When I began shooting, white balance was the last thing on my mind. But as my technical skills improved, so did my eye for color. It is really amazing how things seem to come together. During the second year of doing a Project 365, one of my goals for the year was white balance. I felt like I had tried every kind of white balance tool and method, and nothing was working consistently. Then, a friend, Megan Cieloha mentioned using Kelvin for white balance. Of course I had seen the Kelvin menu on my camera before, but I didn’t really think anyone used it!!! Well, evidently, I just didn’t get the memo. Really, a LOT of people are using Kelvin for white balance these days and the reason why is because it is much easier to get consistent white balance every time.
Kelvin? What is Kelvin?
Kelvin is a scale for measuring temperature (as in heat). Color temperatures can also be described in kelvins. This could get really nerdy, really fast, so I’ll cut to the chase. Basically, the Kelvin scale that photographers use was made by determining the color of a big chunk of metal (black-body radiator) heated at different temperatures. At lower temperatures, it turns red, then orange, then yellow. As it gets hotter and hotter, the metal turns white, then blue. This change in color is what we use as a basis for the color temperature of light in photography.
The Temperature Chart
Disclaimer: This is not an “official” Kelvin chart. I’m not sure there is an “official” one, but this one I made in Photoshop because I didn’t want to rip off anyone else’s hard work. By googling “Kelvin Temperature Chart” or “Kelvin and Photography” you will find more sophisticated charts. This one will suffice as just an example to show that the lower numbers are for more yellow/warmer light, the higher numbers for bluer/cooler light.
How to Apply Kelvin Temperature to Photography
Basically, when shooting in kelvins for white balance, you should think about what kind of light you are shooting in. Does the light look yellow? or blue? or neutral? Let’s say you are shooting an image in the evening under tungsten lighting. The light will look yellow, and your subject will look jaundiced. If this isn’t the look you are going for, change your settings to around 2800K as a starting off point, and go up or down from there. It should immediately look better, but will likely need some tweaking. If it is still yellow, use a lower temperature, like 2500K. If it looks blue, use a higher temperature, like 3000K. I tend to chimp (check the LCD repeatedly) until the image on the LCD looks as if it were shot in neutral light.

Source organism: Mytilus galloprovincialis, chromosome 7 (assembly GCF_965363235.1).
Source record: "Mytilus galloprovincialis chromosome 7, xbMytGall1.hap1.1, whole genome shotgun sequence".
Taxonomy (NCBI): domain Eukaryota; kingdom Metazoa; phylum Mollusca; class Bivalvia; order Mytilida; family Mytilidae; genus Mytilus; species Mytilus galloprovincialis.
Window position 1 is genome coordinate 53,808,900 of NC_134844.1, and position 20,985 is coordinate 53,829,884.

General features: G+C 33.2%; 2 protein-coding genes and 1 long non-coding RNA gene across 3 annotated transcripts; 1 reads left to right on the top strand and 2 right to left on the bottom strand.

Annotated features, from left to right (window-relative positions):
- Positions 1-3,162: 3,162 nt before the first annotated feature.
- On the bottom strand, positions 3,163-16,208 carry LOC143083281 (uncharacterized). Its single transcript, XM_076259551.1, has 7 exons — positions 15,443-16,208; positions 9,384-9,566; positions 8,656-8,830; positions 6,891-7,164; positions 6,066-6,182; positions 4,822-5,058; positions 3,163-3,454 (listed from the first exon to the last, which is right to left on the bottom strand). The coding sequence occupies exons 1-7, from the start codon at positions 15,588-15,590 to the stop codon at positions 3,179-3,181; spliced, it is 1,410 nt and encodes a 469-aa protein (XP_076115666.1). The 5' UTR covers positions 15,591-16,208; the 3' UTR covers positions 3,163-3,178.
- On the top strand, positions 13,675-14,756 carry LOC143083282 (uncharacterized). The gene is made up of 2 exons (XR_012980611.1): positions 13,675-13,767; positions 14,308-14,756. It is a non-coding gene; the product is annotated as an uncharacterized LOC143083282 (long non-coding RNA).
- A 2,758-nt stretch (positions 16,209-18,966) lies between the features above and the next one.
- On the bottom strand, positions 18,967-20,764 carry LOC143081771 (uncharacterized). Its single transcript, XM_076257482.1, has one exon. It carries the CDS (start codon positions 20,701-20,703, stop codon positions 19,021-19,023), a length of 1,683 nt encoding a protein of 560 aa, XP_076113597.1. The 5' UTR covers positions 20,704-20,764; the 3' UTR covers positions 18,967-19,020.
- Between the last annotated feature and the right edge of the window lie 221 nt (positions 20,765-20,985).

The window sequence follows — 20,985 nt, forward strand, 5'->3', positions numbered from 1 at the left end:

The same goes for natural lighting. I did a little test similar to this one when I first discovered Kelvin. I have a “magic number” that I use the majority of time in my home. The “magic number” will be different for everyone depending upon the type of light you are getting in your home, and it can also change depending upon the time of day and from which direction the window light is coming from. But if the lighting is consistent in your home, your “magic numbers” will be consistent too!
The following is an example of the different setting used on the same subject. These are SOOC images. No adjustments and everything is zeroed out in ACR, Brightness=0, Contrast=0, Blacks=0 (so don’t judge me!!!)
Which temperature do you think looks most accurate?
I tend to shoot on the warmer side. Honestly, most of the time, I find my images too yellow, and in this example I would choose 4760K or 4550K as the most accurate. Also, notice how the images looks underexposed in the last photo with the temperature set at 3450K.
You can also use Kelvin to accentuate colors in a sunset. For example, if you changed the color temperature to 2500K, the beautiful yellows and golds will be neutralized and the image will be lacking. If you change the settings to 6500K the sunset will look warmer than neutral. Play with it and see what a difference it can make!
Here, the sun was beginning to set, so a beautiful warm light was illuminating my little girl. I liked the warmness of the light, so I set my white balance around 5260K because I did not want to neutralize it. In ACR the settings read a little differently, which said I had it set at 4800K.
Advantages when using Kelvin for white balance
1. Less guesswork in ACR/LR/PS when adjusting WB. While it isn’t the end to color correcting, it gets me much closer to perfect than any other method that I’ve tried.
2. Easier to see color casts. When skin looks great, it is much easier to spot a color cast than when using AWB (auto white balance) or CWB (custom white balance). Because you are setting your white balance and the camera is not playing any part, the color cast doesn’t play a part when white balance is being set (which is possible when using a gray card or AWB).
3. Much quicker than getting out the gray card for changes in location!
4. More consistent white balance than AWB.
5. More accurate exposure.
Review of Kelvin for white balance:
*5000K is neutral/high noon light
*Less than 5000K is blue light to dark blue light
*Greater than 5000K is yellow light to orange light
*Indoor natural lighting (window light-no overhead lighting) ranges between 5000K-6000K depending on conditions outdoors.
*For a neutral scene, determine the color of light you are shooting in and change the temperature to match. To accentuate a scene, go the opposite direction than the light you are shooting in.
Poor boy is getting over a cold. Never mind the watery eye and crusties
Does my camera have Kelvin for white balance?
I’m not sure which models of cameras have Kelvin as an option for white balance, but I know both Nikon and Canon pro models have Kelvin in the menu and the Nikon D80, which I previously owned, did as well. On the D700, it is really easy to change the setting without going into a menu, which makes using Kelvin for white balance way easier than setting a CWB every time you shoot.Pin It